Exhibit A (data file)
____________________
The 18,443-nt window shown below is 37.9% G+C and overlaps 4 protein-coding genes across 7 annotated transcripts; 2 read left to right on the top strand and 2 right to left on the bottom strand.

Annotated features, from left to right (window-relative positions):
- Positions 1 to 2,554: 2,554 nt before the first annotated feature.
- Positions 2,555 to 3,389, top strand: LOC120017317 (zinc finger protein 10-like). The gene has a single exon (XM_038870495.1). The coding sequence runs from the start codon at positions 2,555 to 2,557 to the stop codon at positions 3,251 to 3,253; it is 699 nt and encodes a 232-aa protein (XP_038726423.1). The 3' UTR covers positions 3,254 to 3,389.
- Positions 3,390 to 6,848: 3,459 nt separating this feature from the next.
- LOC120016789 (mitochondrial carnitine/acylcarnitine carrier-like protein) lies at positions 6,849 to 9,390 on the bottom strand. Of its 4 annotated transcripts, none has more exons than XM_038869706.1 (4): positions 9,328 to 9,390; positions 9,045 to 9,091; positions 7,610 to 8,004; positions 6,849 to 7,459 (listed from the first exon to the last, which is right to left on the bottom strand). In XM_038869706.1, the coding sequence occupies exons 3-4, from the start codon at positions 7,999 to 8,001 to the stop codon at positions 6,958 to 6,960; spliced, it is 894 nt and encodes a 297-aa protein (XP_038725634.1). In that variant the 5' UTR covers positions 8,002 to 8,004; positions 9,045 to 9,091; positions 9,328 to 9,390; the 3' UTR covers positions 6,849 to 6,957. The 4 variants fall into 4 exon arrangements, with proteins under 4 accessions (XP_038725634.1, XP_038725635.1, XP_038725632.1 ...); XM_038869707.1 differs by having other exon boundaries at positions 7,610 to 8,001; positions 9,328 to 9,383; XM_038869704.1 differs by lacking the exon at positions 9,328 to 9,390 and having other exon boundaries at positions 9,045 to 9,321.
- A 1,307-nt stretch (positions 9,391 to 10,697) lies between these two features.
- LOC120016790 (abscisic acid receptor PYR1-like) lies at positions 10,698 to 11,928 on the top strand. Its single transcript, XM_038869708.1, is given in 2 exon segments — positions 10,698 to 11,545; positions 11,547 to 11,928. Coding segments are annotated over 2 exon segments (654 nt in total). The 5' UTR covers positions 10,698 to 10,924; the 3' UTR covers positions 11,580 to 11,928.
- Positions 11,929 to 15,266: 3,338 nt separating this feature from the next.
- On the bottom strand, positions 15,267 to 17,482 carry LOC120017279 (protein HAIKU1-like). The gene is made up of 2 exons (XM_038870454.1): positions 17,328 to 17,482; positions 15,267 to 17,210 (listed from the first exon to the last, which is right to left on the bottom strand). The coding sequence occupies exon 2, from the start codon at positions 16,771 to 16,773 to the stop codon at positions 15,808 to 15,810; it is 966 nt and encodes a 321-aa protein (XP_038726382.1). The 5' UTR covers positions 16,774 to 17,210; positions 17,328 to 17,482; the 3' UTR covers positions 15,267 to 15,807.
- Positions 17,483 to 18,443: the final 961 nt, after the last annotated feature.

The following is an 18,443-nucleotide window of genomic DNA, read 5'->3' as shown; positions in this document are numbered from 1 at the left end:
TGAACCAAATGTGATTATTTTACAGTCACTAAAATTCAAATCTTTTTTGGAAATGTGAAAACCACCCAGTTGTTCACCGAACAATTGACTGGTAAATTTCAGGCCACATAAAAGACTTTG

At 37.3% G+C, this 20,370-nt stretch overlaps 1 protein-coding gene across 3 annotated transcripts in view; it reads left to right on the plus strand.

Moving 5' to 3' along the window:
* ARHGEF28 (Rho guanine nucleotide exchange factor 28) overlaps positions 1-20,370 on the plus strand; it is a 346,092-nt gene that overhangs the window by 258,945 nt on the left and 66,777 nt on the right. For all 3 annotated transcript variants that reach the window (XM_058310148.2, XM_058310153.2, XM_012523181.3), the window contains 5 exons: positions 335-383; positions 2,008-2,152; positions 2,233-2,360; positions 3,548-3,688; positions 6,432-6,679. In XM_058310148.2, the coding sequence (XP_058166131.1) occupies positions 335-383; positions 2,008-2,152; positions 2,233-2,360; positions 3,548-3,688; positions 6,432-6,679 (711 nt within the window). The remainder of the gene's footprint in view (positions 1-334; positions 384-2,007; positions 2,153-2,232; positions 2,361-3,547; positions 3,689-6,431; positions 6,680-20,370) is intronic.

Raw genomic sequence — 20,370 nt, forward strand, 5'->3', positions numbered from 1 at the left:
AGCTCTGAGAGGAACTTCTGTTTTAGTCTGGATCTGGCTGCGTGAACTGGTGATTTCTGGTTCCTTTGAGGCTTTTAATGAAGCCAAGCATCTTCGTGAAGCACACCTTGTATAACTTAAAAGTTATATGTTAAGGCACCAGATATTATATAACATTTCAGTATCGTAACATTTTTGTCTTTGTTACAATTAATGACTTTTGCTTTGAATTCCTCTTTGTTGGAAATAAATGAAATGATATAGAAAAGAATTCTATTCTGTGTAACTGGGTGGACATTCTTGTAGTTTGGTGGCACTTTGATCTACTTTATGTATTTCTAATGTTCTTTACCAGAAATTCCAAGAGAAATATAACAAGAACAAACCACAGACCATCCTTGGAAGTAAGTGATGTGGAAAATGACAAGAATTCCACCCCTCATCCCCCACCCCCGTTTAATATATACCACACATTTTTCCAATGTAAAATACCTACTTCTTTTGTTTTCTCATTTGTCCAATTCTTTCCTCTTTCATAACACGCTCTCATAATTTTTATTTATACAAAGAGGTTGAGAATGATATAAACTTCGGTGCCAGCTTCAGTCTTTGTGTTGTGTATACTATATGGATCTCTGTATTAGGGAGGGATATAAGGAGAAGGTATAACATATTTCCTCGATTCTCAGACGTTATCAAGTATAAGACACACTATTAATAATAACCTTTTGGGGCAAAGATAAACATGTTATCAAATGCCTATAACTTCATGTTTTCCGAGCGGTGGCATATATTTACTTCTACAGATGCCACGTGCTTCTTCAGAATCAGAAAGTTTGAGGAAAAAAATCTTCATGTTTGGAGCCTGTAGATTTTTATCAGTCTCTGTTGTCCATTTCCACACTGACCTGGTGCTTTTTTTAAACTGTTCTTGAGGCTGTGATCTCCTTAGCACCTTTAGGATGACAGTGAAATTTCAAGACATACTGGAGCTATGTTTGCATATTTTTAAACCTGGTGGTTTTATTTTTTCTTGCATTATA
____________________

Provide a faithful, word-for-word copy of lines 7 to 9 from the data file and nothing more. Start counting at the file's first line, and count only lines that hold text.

- A 1,307-nt stretch (positions 9,391 to 10,697) lies between these two features.
- LOC120016790 (abscisic acid receptor PYR1-like) lies at positions 10,698 to 11,928 on the top strand. Its single transcript, XM_038869708.1, is given in 2 exon segments — positions 10,698 to 11,545; positions 11,547 to 11,928. Coding segments are annotated over 2 exon segments (654 nt in total). The 5' UTR covers positions 10,698 to 10,924; the 3' UTR covers positions 11,580 to 11,928.
- Positions 11,929 to 15,266: 3,338 nt separating this feature from the next.